O.R.B. - PC - Preview
There are times when all you want to do is sit back and enjoy the view.
O.R.B. (it stands for Off-world Resource Base) is a game that allows just that, but wait – there are missions and combat and objectives that must be accomplished. So much for just enjoying the scenery.
This upcoming (Fall 2002) PC release from Strategy First is a three-dimensional real-time strategy game that pits the races of the Malus and Alyssia against each other in a battle for control of a resource-rich asteroid belt that circles their planets.
As the storyline goes, the galaxy was once ruled by an empire that spanned the stars. But that was all erased when a long and brutal war left the galaxy a desolate place. In the Aldus system, two orphaned races, believing they were unique and alone in the universe, slowly developed the technology that would take them to the stars and straight into the guns of each other.
Features of the game include full freedom of movement in space; two fully developed races with their own single-player campaign and unique strategies; a dynamic universe depicting multiple solar systems alive with planets, moons, asteroid belts, complex orbits, persistent debris and extraordinary spatial environments; fleet combat with a wide variety of vessels and specialized units including tactical ships, shock troops, various fighter types, multiple capital ship classes and support vessels; a downloadable campaign editor and tools, complete with the ability to script your own scenarios, event triggers, campaigns and cut-scenes; and explosive battles with up to eight players in cooperative and head-to-head multiplayer mode.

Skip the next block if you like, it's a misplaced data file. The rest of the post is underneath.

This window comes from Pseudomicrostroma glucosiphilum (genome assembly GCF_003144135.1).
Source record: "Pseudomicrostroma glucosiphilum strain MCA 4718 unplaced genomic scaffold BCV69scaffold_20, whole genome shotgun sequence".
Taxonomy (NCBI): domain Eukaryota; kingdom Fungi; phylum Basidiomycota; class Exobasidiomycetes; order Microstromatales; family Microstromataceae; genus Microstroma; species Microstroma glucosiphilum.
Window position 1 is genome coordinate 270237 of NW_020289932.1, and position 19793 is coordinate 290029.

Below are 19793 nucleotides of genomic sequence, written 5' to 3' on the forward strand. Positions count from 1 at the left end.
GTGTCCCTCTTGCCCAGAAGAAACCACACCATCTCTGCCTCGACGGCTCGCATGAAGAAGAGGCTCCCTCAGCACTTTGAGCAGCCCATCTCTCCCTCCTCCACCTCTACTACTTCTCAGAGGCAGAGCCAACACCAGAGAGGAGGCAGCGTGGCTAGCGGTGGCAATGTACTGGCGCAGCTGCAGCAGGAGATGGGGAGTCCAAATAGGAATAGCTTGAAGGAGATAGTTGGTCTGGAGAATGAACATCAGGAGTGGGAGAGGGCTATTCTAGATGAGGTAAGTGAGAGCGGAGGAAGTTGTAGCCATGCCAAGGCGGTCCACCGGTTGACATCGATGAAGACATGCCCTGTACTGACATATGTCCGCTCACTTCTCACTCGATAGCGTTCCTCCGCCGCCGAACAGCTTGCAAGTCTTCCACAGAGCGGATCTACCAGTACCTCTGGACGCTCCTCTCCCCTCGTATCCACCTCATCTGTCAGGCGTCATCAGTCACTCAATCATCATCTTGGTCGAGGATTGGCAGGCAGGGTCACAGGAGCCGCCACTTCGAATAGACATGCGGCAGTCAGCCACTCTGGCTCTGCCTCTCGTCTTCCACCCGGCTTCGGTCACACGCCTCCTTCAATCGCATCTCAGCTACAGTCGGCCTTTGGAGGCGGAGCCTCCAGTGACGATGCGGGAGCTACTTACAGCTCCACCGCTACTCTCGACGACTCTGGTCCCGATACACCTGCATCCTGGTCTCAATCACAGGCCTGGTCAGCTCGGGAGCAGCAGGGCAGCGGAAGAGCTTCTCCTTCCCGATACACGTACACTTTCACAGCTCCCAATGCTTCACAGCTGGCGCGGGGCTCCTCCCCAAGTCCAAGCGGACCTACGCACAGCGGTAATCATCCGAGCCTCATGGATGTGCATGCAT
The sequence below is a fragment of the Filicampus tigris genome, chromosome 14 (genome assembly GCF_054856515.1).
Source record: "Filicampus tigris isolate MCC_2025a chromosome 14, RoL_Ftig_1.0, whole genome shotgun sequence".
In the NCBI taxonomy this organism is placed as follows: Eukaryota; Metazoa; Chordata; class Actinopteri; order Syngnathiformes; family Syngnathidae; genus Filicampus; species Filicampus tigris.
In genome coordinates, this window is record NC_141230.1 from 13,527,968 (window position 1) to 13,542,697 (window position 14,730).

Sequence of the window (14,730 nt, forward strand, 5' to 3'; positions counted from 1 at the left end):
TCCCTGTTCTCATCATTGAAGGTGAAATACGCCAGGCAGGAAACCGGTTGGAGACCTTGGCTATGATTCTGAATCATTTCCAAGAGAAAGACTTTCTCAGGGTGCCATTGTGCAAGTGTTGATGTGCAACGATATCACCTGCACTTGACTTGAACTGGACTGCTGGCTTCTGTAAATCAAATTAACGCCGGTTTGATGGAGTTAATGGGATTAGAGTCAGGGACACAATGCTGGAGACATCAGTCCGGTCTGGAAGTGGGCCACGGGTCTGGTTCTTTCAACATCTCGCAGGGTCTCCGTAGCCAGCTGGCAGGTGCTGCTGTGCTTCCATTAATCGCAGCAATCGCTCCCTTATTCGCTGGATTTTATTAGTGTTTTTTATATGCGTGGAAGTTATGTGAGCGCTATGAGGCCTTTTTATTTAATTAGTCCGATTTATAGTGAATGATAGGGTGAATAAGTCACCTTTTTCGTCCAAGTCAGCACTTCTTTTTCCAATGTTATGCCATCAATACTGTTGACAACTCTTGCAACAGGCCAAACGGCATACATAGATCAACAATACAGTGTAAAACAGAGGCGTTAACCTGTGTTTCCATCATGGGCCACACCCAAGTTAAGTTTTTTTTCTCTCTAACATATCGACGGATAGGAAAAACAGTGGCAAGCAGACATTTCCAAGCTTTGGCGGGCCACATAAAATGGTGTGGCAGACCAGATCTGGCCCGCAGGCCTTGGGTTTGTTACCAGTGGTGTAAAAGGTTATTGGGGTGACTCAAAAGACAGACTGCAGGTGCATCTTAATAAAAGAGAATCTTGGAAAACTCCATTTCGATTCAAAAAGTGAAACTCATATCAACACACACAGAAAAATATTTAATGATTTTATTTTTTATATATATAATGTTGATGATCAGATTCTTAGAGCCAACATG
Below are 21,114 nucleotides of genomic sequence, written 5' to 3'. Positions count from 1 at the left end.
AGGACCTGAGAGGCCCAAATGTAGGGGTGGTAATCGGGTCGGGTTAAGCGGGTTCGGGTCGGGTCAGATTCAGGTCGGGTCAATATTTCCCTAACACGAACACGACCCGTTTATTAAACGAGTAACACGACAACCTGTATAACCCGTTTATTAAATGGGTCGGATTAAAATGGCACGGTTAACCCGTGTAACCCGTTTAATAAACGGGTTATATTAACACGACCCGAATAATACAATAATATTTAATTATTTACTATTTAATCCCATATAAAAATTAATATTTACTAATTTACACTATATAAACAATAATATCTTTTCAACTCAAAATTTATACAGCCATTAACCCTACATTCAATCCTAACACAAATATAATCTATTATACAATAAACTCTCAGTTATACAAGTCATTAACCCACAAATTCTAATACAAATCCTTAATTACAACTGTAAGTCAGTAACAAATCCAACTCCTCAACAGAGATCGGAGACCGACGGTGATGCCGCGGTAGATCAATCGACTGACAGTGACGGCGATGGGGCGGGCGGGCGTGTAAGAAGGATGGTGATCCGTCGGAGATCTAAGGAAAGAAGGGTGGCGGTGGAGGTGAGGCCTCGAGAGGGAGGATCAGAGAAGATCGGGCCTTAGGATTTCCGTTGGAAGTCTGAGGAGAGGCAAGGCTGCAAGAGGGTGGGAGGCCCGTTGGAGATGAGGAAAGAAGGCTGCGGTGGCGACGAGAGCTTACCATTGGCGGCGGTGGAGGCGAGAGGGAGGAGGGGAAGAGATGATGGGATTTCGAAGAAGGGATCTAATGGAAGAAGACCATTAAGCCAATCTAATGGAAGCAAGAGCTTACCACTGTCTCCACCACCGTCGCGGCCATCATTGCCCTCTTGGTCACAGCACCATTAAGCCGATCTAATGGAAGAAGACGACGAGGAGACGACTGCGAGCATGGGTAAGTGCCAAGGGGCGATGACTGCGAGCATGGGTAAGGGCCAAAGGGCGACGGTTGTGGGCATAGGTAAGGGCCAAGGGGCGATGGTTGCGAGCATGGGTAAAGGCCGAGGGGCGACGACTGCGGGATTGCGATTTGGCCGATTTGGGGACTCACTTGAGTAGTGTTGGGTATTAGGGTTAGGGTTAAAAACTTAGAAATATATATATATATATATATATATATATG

The beta received for preview was anything but stable or complete. No instructions, and only a partially complete tutorial (the combat instruction portion would not play, and defaulted to the desktop and Windows), but enough was there to get a look at the game.
First impression? While not a game that is intuitive, it is impressive visually.
It will take time to learn the control elements, and to master the fundamentals of controlling your forces. The Alyssian game was not in place, only the Malus campaign – and that was a short combat game in which players were to find a lost unit, and quickly became engaged in a battle. All of this played out against a stunning backdrop, disturbed by the grid overlay that allows players to send instructions to units.
The camera plays a big part of letting players watch the action and keep charge of forces. The effects were very well done, and gave the promise that this could indeed be the kind of RTS that will set new standards for the genre.
The game, as sent for preview, refused to recognize the host system’s sound card and would only play with sound disabled.
Playing the preview was a struggle, albeit an enjoyable and challenging one. When completed O.R.B. should be quite enticing.